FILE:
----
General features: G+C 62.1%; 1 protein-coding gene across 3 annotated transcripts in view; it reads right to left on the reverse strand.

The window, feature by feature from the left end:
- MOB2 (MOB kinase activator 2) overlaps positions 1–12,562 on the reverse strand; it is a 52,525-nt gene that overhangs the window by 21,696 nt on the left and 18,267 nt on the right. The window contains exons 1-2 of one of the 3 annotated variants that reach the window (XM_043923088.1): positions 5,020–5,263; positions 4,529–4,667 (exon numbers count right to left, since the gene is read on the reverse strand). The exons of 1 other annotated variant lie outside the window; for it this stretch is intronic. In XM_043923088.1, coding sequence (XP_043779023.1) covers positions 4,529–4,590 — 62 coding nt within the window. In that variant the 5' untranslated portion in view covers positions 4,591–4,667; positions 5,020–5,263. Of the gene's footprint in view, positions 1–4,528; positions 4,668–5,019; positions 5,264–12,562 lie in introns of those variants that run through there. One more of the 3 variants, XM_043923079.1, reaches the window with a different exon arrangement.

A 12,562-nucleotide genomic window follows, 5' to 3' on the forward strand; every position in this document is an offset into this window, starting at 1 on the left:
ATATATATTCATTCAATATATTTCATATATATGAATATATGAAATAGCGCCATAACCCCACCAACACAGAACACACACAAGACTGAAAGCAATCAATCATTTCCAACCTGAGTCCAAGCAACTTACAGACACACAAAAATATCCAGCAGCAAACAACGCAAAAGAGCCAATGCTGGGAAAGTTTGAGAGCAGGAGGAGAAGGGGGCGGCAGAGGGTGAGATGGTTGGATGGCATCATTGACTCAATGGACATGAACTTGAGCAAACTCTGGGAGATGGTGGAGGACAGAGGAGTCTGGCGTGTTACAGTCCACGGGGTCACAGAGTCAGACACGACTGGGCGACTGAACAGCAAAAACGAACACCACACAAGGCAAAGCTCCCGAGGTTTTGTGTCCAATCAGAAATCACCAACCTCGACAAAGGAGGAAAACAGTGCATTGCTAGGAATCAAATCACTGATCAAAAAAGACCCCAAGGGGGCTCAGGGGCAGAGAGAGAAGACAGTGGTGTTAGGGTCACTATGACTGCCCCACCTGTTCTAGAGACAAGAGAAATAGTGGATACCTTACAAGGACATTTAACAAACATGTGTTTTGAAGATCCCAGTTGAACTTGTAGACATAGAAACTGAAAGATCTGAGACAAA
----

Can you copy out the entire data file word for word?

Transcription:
General features: G+C 62.1%; 1 protein-coding gene across 3 annotated transcripts in view; it reads right to left on the reverse strand.

The window, feature by feature from the left end:
- MOB2 (MOB kinase activator 2) overlaps positions 1–12,562 on the reverse strand; it is a 52,525-nt gene that overhangs the window by 21,696 nt on the left and 18,267 nt on the right. The window contains exons 1-2 of one of the 3 annotated variants that reach the window (XM_043923088.1): positions 5,020–5,263; positions 4,529–4,667 (exon numbers count right to left, since the gene is read on the reverse strand). The exons of 1 other annotated variant lie outside the window; for it this stretch is intronic. In XM_043923088.1, coding sequence (XP_043779023.1) covers positions 4,529–4,590 — 62 coding nt within the window. In that variant the 5' untranslated portion in view covers positions 4,591–4,667; positions 5,020–5,263. Of the gene's footprint in view, positions 1–4,528; positions 4,668–5,019; positions 5,264–12,562 lie in introns of those variants that run through there. One more of the 3 variants, XM_043923079.1, reaches the window with a different exon arrangement.

A 12,562-nucleotide genomic window follows, 5' to 3' on the forward strand; every position in this document is an offset into this window, starting at 1 on the left:
ATATATATTCATTCAATATATTTCATATATATGAATATATGAAATAGCGCCATAACCCCACCAACACAGAACACACACAAGACTGAAAGCAATCAATCATTTCCAACCTGAGTCCAAGCAACTTACAGACACACAAAAATATCCAGCAGCAAACAACGCAAAAGAGCCAATGCTGGGAAAGTTTGAGAGCAGGAGGAGAAGGGGGCGGCAGAGGGTGAGATGGTTGGATGGCATCATTGACTCAATGGACATGAACTTGAGCAAACTCTGGGAGATGGTGGAGGACAGAGGAGTCTGGCGTGTTACAGTCCACGGGGTCACAGAGTCAGACACGACTGGGCGACTGAACAGCAAAAACGAACACCACACAAGGCAAAGCTCCCGAGGTTTTGTGTCCAATCAGAAATCACCAACCTCGACAAAGGAGGAAAACAGTGCATTGCTAGGAATCAAATCACTGATCAAAAAAGACCCCAAGGGGGCTCAGGGGCAGAGAGAGAAGACAGTGGTGTTAGGGTCACTATGACTGCCCCACCTGTTCTAGAGACAAGAGAAATAGTGGATACCTTACAAGGACATTTAACAAACATGTGTTTTGAAGATCCCAGTTGAACTTGTAGACATAGAAACTGAAAGATCTGAGACAAA